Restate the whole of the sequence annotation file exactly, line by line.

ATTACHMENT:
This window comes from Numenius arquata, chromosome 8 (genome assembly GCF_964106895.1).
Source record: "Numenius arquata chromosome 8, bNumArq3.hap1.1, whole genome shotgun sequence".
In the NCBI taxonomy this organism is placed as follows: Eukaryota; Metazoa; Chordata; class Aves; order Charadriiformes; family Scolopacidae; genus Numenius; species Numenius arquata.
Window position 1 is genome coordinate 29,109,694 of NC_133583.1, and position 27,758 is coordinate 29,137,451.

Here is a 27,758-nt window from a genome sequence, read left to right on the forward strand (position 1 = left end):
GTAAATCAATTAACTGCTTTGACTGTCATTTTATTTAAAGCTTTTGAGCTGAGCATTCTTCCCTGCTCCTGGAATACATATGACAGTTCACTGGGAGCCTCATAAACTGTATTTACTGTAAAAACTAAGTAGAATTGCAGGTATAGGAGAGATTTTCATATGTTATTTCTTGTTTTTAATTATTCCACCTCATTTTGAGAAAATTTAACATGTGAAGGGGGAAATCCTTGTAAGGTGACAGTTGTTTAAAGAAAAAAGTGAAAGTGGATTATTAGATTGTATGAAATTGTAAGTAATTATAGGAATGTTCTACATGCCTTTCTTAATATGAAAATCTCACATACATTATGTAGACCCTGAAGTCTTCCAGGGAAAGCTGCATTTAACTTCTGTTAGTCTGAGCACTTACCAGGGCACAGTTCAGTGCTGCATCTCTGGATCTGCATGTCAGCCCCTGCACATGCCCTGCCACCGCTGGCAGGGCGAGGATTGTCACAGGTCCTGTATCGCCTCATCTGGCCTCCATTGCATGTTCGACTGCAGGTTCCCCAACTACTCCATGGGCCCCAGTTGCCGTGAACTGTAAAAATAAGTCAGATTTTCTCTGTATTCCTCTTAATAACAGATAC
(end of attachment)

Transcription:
This window comes from Numenius arquata, chromosome 8 (genome assembly GCF_964106895.1).
Source record: "Numenius arquata chromosome 8, bNumArq3.hap1.1, whole genome shotgun sequence".
In the NCBI taxonomy this organism is placed as follows: Eukaryota; Metazoa; Chordata; class Aves; order Charadriiformes; family Scolopacidae; genus Numenius; species Numenius arquata.
Window position 1 is genome coordinate 29,109,694 of NC_133583.1, and position 27,758 is coordinate 29,137,451.

Here is a 27,758-nt window from a genome sequence, read left to right on the forward strand (position 1 = left end):
GTAAATCAATTAACTGCTTTGACTGTCATTTTATTTAAAGCTTTTGAGCTGAGCATTCTTCCCTGCTCCTGGAATACATATGACAGTTCACTGGGAGCCTCATAAACTGTATTTACTGTAAAAACTAAGTAGAATTGCAGGTATAGGAGAGATTTTCATATGTTATTTCTTGTTTTTAATTATTCCACCTCATTTTGAGAAAATTTAACATGTGAAGGGGGAAATCCTTGTAAGGTGACAGTTGTTTAAAGAAAAAAGTGAAAGTGGATTATTAGATTGTATGAAATTGTAAGTAATTATAGGAATGTTCTACATGCCTTTCTTAATATGAAAATCTCACATACATTATGTAGACCCTGAAGTCTTCCAGGGAAAGCTGCATTTAACTTCTGTTAGTCTGAGCACTTACCAGGGCACAGTTCAGTGCTGCATCTCTGGATCTGCATGTCAGCCCCTGCACATGCCCTGCCACCGCTGGCAGGGCGAGGATTGTCACAGGTCCTGTATCGCCTCATCTGGCCTCCATTGCATGTTCGACTGCAGGTTCCCCAACTACTCCATGGGCCCCAGTTGCCGTGAACTGTAAAAATAAGTCAGATTTTCTCTGTATTCCTCTTAATAACAGATAC